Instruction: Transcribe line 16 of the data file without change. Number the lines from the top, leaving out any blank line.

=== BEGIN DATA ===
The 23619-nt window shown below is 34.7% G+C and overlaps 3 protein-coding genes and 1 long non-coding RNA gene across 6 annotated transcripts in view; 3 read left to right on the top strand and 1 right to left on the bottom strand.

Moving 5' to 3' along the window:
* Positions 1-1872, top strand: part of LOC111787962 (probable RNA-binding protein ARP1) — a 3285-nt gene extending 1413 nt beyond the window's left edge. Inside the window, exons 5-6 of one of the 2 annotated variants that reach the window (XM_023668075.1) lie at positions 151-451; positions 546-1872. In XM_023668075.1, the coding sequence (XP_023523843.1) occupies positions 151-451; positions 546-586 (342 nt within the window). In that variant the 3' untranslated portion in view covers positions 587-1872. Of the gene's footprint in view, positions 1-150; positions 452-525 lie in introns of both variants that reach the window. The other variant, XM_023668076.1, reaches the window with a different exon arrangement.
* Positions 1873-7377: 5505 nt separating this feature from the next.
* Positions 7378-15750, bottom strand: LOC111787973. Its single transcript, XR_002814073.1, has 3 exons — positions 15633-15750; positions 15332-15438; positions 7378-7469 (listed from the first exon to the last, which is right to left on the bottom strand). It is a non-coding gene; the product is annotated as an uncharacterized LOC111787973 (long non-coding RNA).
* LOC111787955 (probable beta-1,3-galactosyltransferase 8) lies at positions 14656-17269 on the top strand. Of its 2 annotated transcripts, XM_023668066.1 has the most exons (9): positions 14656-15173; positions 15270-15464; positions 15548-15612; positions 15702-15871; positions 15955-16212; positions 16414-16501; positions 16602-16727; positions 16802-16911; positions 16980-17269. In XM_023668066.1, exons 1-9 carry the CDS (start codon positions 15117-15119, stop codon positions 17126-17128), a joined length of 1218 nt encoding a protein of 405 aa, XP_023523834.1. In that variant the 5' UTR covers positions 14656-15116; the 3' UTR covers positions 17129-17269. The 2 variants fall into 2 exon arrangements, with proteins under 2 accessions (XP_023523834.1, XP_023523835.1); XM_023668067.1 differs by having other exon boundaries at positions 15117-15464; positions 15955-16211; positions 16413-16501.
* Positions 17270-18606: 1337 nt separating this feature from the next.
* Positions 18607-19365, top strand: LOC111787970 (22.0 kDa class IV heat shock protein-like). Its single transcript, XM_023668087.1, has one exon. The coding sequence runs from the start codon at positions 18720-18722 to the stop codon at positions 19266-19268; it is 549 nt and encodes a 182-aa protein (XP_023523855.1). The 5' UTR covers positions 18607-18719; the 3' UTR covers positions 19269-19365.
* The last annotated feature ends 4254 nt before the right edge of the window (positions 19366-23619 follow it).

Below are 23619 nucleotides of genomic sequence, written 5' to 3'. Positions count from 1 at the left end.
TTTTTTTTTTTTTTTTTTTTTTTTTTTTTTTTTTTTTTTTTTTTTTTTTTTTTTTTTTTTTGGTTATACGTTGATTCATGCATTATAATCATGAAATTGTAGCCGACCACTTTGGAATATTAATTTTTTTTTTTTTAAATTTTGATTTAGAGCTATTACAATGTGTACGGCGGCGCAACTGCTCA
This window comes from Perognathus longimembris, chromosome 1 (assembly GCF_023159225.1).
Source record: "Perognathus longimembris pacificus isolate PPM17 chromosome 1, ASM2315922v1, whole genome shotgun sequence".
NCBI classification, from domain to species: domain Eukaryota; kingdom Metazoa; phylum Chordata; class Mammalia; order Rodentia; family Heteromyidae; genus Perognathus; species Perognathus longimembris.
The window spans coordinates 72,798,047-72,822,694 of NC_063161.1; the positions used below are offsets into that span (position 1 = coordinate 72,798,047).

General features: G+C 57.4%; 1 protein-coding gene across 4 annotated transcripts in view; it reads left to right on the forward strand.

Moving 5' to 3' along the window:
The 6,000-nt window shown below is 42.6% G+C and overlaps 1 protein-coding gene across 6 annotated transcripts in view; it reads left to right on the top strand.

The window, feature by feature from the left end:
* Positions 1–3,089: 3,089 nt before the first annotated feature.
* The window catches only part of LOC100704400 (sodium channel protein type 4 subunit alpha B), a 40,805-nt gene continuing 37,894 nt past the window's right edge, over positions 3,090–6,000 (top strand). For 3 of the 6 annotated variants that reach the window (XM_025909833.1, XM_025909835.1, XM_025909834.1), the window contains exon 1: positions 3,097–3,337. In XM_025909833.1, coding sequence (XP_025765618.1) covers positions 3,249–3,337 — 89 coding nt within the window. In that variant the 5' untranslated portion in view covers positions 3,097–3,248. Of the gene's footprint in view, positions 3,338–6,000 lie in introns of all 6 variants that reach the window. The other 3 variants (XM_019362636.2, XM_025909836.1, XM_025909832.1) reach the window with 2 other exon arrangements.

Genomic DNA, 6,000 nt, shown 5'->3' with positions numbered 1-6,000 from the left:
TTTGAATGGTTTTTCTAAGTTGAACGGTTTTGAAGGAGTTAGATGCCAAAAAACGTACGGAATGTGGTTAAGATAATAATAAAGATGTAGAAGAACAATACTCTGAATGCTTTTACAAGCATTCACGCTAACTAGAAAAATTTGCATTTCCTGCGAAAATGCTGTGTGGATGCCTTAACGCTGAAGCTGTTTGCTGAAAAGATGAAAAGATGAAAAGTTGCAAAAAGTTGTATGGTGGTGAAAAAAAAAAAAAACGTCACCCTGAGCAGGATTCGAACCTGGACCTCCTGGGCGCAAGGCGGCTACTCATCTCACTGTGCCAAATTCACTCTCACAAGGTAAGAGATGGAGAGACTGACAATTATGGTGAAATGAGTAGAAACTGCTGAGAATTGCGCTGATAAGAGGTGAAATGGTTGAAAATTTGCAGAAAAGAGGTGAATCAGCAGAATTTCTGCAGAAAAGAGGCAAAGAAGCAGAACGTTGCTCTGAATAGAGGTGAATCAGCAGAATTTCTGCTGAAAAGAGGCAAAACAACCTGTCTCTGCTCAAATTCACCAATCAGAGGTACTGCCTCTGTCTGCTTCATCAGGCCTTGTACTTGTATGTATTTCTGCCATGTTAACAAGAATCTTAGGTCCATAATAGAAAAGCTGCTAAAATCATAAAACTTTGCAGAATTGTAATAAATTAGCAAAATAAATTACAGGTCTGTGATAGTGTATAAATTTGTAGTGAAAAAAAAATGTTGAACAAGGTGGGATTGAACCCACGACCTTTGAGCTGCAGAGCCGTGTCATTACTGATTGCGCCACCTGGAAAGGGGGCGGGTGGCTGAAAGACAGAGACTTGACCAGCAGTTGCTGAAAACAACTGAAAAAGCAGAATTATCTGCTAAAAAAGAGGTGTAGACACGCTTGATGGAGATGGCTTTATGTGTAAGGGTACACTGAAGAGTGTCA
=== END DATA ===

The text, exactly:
General features: G+C 57.4%; 1 protein-coding gene across 4 annotated transcripts in view; it reads left to right on the forward strand.